As so often happens, on the flight home from the latest adventure, our thoughts have already turned to the next one. In January 2017, flying home from my motorcycle trip, which went from Italy to Bangkok, I thought about the continents I had visited and in which of these I still hadn’t seen as much as I wanted to see. That was when I decided that my next trip would be in Africa, a continent that, with the exception of a few excursions in Maghreb, I had been putting off for years.
I had one month to prepare all of my documents, visas, contacts and then off I went on my African Adventure!
On the first part of the journey, from Alexandria in Egypt to Livingstone in Zambia, 2 more friends joined me with their motorcycles, Maurizio Limonta and Luigi Amigoni, with whom I had already travelled with in the past.
We shipped our motorcycles by sea and we flew over to catch up with them in Alexandria. Getting the motorcycles through customs was not easy; it took 15 days because someone had added “Not valid in Egypt” to the Italian Carnet de Passages, which was false. This text did not appear on similar documents issued by other European countries, which meant that we ended up taking a long “vacation” in Alexandria to deal with paperwork, signatures and counter-signatures!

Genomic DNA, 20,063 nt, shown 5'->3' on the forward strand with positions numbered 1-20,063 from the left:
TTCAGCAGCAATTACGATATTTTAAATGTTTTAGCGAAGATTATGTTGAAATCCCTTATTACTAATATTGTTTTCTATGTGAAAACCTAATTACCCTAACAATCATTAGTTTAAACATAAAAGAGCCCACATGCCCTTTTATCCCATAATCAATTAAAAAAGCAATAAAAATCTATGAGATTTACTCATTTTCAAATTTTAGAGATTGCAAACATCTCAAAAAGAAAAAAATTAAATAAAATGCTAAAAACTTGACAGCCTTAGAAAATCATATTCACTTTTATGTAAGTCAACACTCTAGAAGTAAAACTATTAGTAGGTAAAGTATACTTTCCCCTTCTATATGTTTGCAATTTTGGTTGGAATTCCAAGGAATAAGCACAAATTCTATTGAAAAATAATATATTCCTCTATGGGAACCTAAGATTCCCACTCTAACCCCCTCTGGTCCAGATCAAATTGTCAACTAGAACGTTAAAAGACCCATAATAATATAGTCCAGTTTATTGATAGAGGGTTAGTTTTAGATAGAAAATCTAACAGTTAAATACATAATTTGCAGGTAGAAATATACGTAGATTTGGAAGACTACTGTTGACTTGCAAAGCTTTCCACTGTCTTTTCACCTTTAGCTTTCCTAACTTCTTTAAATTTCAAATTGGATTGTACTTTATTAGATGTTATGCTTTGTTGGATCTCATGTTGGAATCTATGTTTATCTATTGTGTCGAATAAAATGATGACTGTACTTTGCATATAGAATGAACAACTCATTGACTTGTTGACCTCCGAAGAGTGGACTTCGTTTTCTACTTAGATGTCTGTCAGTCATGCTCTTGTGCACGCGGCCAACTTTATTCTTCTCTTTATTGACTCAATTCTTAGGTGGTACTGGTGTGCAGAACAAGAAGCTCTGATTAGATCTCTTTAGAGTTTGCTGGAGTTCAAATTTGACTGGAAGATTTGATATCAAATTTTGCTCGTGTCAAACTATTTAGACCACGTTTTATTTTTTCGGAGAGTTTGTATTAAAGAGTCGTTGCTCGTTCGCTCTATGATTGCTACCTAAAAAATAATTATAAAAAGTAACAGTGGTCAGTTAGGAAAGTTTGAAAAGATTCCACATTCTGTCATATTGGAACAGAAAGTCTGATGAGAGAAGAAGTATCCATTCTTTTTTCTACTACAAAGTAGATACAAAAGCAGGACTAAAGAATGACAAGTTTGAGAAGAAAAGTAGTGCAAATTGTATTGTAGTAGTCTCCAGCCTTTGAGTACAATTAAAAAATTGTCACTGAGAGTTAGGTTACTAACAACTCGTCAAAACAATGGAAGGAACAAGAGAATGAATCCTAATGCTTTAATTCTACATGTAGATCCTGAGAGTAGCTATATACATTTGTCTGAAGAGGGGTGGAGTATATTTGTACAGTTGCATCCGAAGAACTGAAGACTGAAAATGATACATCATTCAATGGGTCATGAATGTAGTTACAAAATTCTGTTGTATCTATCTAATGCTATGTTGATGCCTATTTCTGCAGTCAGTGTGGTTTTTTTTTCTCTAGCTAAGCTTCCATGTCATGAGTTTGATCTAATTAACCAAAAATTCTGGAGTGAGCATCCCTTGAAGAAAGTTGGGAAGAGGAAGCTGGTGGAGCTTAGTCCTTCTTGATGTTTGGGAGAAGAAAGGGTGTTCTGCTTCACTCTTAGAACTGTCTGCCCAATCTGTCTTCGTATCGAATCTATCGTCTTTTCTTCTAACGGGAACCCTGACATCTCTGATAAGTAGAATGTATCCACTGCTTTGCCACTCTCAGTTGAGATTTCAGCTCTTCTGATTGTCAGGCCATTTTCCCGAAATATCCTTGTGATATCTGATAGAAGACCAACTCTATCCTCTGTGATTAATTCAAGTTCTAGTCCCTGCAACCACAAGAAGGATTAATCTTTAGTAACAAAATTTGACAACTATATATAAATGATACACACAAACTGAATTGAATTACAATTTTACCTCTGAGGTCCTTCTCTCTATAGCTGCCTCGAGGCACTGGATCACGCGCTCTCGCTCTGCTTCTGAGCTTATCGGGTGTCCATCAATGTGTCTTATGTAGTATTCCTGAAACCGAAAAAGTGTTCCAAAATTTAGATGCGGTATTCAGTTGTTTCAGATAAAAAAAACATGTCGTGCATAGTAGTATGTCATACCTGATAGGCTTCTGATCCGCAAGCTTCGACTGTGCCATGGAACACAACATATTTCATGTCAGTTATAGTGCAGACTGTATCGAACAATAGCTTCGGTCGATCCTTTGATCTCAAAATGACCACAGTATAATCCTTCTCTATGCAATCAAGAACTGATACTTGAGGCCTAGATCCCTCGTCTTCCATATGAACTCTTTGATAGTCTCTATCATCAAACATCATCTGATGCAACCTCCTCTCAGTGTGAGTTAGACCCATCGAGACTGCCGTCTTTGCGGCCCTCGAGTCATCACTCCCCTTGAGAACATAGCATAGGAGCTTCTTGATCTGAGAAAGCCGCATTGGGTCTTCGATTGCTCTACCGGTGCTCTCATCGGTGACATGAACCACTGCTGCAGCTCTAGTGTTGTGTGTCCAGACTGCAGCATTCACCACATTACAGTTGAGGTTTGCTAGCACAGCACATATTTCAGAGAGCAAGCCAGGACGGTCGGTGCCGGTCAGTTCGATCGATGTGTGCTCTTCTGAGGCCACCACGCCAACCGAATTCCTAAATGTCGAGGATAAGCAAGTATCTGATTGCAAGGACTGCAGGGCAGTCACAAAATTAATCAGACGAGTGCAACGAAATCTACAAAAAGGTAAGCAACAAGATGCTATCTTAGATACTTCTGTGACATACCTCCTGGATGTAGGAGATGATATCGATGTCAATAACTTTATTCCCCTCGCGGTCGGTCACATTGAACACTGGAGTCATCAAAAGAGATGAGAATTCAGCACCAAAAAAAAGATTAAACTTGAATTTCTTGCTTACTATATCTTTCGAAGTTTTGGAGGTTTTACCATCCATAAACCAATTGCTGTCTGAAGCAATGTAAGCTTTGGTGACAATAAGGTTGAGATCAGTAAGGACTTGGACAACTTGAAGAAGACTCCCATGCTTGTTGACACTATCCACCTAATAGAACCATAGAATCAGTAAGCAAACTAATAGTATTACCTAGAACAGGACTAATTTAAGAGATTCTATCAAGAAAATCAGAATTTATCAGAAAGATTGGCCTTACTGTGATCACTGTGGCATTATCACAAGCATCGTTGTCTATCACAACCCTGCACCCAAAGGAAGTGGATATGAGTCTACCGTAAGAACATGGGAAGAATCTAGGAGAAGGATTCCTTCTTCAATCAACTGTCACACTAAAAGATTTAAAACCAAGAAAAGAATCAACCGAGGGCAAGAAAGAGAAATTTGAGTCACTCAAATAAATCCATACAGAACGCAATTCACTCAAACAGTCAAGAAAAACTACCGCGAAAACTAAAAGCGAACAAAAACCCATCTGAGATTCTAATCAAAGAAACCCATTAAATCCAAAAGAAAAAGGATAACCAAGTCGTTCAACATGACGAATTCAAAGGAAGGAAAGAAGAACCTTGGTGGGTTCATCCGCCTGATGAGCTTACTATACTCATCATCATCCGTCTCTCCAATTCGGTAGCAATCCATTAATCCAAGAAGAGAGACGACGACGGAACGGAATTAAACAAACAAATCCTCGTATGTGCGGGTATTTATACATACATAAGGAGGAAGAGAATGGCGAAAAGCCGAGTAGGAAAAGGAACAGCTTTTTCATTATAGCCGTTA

After crossing Egypt quickly, with obligatory stops at the Pyramids of Giza, the Valley of the Kings at Luxor and the Temples of Abu Simbel, even though we had already seen them in the past, we entered into the Sudan. In recent years, travelling in Sudan has become quick and easy. Several daily ferries cross Lake Nasser and in a few hours they carry you to within 50 km of Wadi Halfa. From the small village just past the border, to the capital Khartoum, the 500 km crossing of the magnificent Nubian Desert begins. The road is perfectly paved, and there is no traffic. Passing from the flat, desert landscape to the verdant plateaus of Ethiopia is a shock to the system. In less than one day of travel, we went from torrid heat to a cool climate. Once past Addis Abeba, the capital of Ethiopia, we reached the southern part of the country, where we headed for the Omo River, home to several tribes, including the Mursi, who are famous for their lip plates.
A stretch of road north of Kenya, passing through Moyale, took us into Uganda, where we rode into the forests to see the mountain gorillas. The last specimens in the world that are not in captivity live in Uganda and Rwanda.
I addition to Rwanda, we travelled through Burundi and Tanzania to get to Malawi. In Monkey Bay, we were guests in a mission for a few days where we were able to meet people who have dedicated their entire existence to helping the locals – a truly moving experience. Malawi is one of the poorest countries in Africa.
We entered into Zambia and went to Livingstone where we saw the incredible Victoria Falls. This was where, as planned, I said goodbye to my travelling companions, Maurizio and Luigi. They headed south, while I took the road to Zimbabwe and Mozambique. See you again in Italy!